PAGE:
… The study suggests a community’s debt and pension liabilities should be less than 6.3% of its total assessed property value; in Providence that ratio is 17.8%, and in Woonsocket it’s 20.3%. Central Falls, Pawtucket, Johnston, West Warwick and Cranston are also above the target.

One question Rhode Islanders should consider is whether assessed property value really ought to be the measure.  Assets are certainly important to the question of debt, but mainly from the perspective of the lender, not the borrower.  For your mortgage, banks want to know your property value and other assets because they’re looking at the likelihood that you’ll be able to liquidate and pay them back if things go wrong.  That’s not really possible for a state (even “a state for sale,” as Rhode Island has been called).

From the perspective of the borrower, income is more important, because it relates to the ability to pay off the loan.  In that regard, we can look at the matter in two ways.  Rhode Islanders’ personal income (including investments) is about $44.5 billion, which means that even using the treasurer’s unrealistically sunny estimate of pension debt, government debt is about 40% the size of our income.  And of course, personal debt would come into play when thinking about personal income.

The second way to look at the public debt would be public revenue, and Rhode Island’s state and local tax revenue totals around $6 billion.  So our government owes about three years’ worth of revenue.

Each man woman and child in the state owes $17,000, around $68,000 for a family of four.  Whatever arbitrary benchmarks politicians may pick, that’s too high.

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The Cheese Sandwich Lesson for Socialism in Schools

It’s difficult to believe that Bob Plain isn’t trying his hand at parody with an interesting article on RI Future today about “lunch shaming”:

It’s known as lunch shaming. Students are subjected to special, sometimes embarrassing, treatment because their parents didn’t pay the school lunch bill. “Some provide kids an alternative lunch, like a cold cheese sandwich,” according to a recent NPR story. “Other schools sometimes will provide hot lunch, but require students do chores, have their hand stamped or wear a wristband showing they’re behind in payment. And, some schools will deny students lunch all together.”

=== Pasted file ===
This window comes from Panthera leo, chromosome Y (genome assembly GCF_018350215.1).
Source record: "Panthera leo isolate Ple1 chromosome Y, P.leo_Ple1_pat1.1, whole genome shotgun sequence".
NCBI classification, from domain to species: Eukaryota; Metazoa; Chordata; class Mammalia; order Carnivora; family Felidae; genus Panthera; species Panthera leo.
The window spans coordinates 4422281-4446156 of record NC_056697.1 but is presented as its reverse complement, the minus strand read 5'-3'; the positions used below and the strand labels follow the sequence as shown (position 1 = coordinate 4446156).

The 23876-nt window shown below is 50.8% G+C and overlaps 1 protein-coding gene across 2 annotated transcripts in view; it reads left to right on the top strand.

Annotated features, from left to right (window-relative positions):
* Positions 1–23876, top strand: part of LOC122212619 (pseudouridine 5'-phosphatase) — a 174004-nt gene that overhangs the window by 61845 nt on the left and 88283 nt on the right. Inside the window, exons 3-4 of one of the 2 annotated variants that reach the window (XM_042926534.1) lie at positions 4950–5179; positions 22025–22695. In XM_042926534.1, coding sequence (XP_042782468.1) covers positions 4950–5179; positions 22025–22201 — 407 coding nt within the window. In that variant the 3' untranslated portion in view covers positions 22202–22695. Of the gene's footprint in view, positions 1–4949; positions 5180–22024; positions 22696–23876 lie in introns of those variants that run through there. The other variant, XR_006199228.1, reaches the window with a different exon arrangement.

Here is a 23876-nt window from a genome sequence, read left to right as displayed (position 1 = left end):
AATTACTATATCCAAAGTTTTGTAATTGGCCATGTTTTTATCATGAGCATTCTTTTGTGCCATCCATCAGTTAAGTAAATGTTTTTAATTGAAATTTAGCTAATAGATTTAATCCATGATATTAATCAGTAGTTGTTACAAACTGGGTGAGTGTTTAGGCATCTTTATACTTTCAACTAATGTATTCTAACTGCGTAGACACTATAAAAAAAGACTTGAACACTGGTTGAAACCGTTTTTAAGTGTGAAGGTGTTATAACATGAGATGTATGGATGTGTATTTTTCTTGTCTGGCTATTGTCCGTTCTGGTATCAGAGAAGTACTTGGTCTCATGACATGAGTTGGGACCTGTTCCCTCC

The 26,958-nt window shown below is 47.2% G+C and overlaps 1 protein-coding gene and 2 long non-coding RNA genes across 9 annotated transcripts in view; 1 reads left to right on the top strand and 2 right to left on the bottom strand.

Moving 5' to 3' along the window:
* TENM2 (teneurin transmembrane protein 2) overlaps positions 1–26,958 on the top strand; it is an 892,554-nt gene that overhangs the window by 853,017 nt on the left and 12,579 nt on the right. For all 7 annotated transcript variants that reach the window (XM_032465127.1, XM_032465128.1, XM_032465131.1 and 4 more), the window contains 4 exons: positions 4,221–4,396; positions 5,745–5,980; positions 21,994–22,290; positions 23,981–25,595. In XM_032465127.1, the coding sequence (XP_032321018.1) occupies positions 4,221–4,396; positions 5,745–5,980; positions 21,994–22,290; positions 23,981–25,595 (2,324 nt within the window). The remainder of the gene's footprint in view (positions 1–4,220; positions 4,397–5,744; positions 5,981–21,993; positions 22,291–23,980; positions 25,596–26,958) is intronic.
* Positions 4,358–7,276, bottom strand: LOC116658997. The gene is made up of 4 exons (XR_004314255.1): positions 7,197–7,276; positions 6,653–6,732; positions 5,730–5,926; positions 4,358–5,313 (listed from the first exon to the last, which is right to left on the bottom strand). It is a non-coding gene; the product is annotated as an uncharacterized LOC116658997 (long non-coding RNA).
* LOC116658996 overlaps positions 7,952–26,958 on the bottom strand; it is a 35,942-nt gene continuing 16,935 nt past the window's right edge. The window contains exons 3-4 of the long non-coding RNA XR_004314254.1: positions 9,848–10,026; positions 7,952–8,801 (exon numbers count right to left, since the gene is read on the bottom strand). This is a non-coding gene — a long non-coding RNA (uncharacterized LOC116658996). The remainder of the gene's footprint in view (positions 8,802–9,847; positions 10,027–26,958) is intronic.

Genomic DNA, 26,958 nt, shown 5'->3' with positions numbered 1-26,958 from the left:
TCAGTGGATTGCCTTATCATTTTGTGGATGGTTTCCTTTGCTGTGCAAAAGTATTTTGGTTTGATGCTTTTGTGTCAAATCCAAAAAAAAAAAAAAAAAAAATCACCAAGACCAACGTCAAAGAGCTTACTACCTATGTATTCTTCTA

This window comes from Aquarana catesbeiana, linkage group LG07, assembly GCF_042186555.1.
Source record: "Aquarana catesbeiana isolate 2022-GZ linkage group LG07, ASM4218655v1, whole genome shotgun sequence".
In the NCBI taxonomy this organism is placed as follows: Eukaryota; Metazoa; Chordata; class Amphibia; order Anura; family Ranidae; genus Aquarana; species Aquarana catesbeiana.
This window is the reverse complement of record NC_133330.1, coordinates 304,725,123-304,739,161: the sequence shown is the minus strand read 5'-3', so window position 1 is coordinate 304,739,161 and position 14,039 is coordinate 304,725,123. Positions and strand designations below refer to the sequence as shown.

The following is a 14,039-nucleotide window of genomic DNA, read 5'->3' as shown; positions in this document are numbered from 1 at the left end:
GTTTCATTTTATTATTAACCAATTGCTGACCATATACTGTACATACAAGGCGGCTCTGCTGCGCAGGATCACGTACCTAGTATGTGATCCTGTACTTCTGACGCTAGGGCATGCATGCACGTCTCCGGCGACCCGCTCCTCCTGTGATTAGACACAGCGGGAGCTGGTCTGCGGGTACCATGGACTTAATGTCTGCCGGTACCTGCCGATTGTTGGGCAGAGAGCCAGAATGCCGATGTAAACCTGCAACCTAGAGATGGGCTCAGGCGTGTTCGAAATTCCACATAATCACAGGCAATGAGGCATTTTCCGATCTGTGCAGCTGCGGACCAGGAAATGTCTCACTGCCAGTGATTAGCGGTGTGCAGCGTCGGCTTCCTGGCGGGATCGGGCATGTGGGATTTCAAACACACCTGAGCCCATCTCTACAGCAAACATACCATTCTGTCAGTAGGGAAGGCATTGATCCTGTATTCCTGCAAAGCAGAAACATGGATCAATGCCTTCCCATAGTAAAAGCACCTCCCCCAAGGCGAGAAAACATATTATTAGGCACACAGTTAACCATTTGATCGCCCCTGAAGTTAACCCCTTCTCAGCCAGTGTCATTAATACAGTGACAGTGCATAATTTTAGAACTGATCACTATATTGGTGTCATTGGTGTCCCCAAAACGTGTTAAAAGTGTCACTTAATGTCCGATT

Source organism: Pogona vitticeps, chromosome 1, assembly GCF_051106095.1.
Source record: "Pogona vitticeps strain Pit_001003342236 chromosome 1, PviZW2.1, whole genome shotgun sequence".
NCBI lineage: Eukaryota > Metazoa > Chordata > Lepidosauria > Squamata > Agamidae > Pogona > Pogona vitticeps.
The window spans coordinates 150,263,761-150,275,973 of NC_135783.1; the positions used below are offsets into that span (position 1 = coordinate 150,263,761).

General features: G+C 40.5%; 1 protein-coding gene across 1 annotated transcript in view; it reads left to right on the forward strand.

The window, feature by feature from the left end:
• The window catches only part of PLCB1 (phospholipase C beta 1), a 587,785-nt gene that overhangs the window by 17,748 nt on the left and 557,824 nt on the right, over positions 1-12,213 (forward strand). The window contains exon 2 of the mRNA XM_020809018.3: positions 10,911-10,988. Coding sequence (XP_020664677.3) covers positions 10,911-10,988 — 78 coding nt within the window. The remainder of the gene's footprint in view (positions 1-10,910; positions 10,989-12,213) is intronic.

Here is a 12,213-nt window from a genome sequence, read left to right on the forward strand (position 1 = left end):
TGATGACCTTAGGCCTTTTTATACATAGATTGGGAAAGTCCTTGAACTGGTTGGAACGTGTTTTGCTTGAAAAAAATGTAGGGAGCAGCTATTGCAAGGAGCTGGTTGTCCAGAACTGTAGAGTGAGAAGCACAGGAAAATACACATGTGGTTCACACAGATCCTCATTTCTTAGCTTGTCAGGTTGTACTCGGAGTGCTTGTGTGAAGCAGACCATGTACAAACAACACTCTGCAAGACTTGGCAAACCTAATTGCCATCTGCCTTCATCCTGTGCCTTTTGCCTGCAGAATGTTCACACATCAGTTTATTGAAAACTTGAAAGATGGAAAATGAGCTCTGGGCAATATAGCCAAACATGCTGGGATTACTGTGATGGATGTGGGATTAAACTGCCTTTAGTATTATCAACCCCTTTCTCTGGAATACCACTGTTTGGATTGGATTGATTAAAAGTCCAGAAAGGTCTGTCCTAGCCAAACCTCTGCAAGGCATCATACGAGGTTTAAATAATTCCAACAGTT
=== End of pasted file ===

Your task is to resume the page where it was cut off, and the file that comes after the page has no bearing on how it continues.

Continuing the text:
The so-called cheese sandwich policy seems popular in suburban Rhode Island: Bristol/Warren, South Kingstown, and East Greenwich all use it.

From Bob’s article it appears that we’re talking debts in the amounts of $5 or $10, which seems like a paltry amount that districts could find some way to accommodate.  I’m trying to imagine a working-to-middle-class private school taking such steps.  In a transaction in which one side actually has the option to leave, other approaches have to be considered, whether a mandatory up-front fee, a deposit of some kind, a credit card on file, mandatory use of a payment processor that handles the collection, or a slight increase to all lunches in order to generate a reserve fund that provides a buffer for this sort of “debt.”

Putting aside the “what would the private sector do” comparison, though, think of what this little story says about the relationship of government to the people.  Adults in position of authority over school districts with budgets in the tens or even hundreds of millions of dollars are agonizing over ways to embarrass children so as to extract a few owed dollars from their parents.  That doesn’t indicate a mindset of provider-client or public-servant–beneficiary.  Rather, it indicates the dynamic of ruler-subject similar to a Dickensian orphanage.

Suffice to say it takes a series of monumentally bad social and public policy decisions to get us to the point at which the proverbial lunch lady is scornfully handing a child some bread and cheese over $5 owed.  We should start unraveling those decisions.

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Live by Cronyism, Die by Cronyism

GoLocal is reporting that Blue Cross Blue Shield of Rhode Island plans to move a good chunk of its Providence workforce to East Providence:

Despite making promises to the City of Providence in 2007 to centralize its work force in its gleaming $125 million tower, Blue Cross Blue Shield of RI confirmed late Tuesday that it will be moving more than 125 jobs out of Providence to East Providence.

The Blue Cross Tower is assessed at $46 million, but only pays a portion of its tax obligation because of a generous twenty-year tax stabilization.